Fermentation Time Change with Added Fermentables

I have had a nut brown ale (from the NB extract kit) in primary for two weeks now, which is the longer end of what the recipe called for. However, I added an additional pound of brown sugar to the wort per suggestions but I was curious if this would affect the time I need to leave it in primary. I do NOT want to pull it too early and have it be sugary tasting. With that addition do I need to add any time to the ferment?

Have you taken a gravity reading? I would say that if it is in the range of what the recipe says it should be, and it’s been consistent for a few days then the primary is most likely done.

Be careful. Time is not the determining factor. I have a Northern English brown where 1/2 is completed and bottled, and the other half (I brew 10 gallon batches and split between 2 carboys) is still producing co2, and is 6 points above expected terminal gravity. The beer will tell you when it’s done. Gravity readings, and clearing of the beer will indicate when fermentation is complete. I learned years ago that the fermenting beer never follows the calendar.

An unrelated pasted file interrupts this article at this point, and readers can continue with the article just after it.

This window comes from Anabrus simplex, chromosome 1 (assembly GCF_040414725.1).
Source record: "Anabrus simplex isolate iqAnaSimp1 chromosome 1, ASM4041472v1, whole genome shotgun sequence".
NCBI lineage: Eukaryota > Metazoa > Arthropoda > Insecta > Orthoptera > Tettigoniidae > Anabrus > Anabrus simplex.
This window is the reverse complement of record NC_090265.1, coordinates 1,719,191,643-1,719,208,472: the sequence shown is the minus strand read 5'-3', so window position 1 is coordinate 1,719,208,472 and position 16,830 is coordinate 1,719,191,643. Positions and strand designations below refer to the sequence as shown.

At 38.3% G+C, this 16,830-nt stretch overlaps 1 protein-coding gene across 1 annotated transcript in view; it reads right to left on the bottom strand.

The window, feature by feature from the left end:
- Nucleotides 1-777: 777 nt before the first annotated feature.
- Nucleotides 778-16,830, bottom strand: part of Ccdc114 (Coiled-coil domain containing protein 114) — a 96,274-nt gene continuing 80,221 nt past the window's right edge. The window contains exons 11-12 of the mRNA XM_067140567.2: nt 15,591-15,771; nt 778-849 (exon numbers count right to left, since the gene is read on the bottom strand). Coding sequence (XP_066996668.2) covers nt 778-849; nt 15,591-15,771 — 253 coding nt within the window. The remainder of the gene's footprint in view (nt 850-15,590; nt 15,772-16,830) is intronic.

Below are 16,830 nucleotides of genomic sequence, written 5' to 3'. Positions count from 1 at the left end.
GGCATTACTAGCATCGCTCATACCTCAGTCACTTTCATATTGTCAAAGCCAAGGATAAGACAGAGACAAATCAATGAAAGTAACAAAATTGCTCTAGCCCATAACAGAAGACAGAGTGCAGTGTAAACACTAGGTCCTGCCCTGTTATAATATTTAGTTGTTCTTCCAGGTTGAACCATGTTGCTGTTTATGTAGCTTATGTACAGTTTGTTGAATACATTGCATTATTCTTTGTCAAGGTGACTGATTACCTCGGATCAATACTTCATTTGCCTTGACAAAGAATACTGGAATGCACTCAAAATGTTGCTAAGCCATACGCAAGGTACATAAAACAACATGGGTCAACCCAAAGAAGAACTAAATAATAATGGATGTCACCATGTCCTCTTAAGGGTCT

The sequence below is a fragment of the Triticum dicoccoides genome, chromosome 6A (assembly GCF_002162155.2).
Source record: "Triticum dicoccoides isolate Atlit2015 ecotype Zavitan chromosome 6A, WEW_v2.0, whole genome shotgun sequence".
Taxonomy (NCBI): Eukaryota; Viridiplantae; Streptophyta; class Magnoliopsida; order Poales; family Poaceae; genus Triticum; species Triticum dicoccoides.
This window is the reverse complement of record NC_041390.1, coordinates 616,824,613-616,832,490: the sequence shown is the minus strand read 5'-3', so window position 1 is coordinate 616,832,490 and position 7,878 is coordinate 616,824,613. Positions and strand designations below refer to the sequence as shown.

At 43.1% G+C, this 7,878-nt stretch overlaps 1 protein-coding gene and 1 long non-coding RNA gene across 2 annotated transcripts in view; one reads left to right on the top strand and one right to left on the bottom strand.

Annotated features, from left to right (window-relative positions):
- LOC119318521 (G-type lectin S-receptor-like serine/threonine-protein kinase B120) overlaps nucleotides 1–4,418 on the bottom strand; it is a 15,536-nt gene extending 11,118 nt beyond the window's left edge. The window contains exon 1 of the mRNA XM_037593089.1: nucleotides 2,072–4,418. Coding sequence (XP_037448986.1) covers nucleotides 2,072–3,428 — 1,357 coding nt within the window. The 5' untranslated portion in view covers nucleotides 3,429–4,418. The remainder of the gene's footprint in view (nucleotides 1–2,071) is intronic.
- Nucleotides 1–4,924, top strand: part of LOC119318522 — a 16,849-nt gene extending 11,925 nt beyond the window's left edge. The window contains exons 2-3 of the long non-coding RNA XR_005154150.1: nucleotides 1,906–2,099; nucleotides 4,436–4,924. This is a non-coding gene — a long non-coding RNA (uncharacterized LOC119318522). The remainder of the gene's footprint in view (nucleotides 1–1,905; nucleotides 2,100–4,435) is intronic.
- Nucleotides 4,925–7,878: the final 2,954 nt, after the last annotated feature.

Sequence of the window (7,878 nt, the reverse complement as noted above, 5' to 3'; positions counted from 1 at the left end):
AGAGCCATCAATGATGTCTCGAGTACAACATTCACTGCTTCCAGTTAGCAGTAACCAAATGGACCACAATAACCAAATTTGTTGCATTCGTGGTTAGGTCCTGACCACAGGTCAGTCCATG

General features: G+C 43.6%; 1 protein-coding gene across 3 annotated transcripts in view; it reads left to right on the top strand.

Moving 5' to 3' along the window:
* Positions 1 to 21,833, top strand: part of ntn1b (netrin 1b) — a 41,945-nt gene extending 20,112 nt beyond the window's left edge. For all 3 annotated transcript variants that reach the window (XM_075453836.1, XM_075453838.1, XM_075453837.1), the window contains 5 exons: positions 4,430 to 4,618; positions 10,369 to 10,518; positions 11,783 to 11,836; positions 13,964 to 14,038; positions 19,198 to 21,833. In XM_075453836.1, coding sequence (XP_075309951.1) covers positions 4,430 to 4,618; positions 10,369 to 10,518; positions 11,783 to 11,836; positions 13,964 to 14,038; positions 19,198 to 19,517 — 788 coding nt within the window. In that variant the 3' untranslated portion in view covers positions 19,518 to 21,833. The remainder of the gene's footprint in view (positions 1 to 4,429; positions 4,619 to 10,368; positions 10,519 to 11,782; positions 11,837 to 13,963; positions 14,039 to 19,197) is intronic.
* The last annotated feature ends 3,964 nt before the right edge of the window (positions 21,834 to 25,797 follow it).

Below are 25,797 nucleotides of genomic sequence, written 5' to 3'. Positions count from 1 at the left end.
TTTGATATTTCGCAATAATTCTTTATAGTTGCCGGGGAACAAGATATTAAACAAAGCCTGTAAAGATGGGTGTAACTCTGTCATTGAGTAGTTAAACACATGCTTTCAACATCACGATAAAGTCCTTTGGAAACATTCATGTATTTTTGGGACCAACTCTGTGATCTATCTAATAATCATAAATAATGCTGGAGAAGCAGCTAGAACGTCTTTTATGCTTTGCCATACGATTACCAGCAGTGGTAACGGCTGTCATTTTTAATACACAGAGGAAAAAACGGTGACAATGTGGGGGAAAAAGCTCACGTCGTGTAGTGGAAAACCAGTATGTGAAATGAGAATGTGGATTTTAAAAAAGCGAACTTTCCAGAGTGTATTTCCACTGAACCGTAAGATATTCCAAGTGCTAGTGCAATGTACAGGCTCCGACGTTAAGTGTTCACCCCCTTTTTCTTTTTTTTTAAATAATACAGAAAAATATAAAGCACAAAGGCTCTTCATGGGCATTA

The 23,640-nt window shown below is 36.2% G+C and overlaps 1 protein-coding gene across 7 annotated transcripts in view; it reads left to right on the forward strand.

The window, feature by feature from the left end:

Like homebrew said, those are general timelines. There is no real way of giving specific timelines. The beer will be ready when its ready.

I generally watch for the yeast to drop out of suspension. When I see the beer get a darker appearance at the top, and it is clearing thru out the batch where you can see clear thru my carboy, is when I start to take SG readings. Those characteristics are the signs for me. Also, that could be at any time, not calendar time. Hydrometers, PH meters and thermometers are the brewers best tools.

Unfortunately my fermenter is one of those 6.5 gallon white buckets from NB so i can’t see in… Do you think it’d be safe to open it and take a quick peek without compromising the beer?

Yes, there is a blanket of CO2 covering the beer. Remember to sanitize anything you stick in there like a thief or hydrometer.

Peek? Hell, take a gravity reading while you’re in there! That’s the ONLY way to know for sure.

Great! Thanks everyone!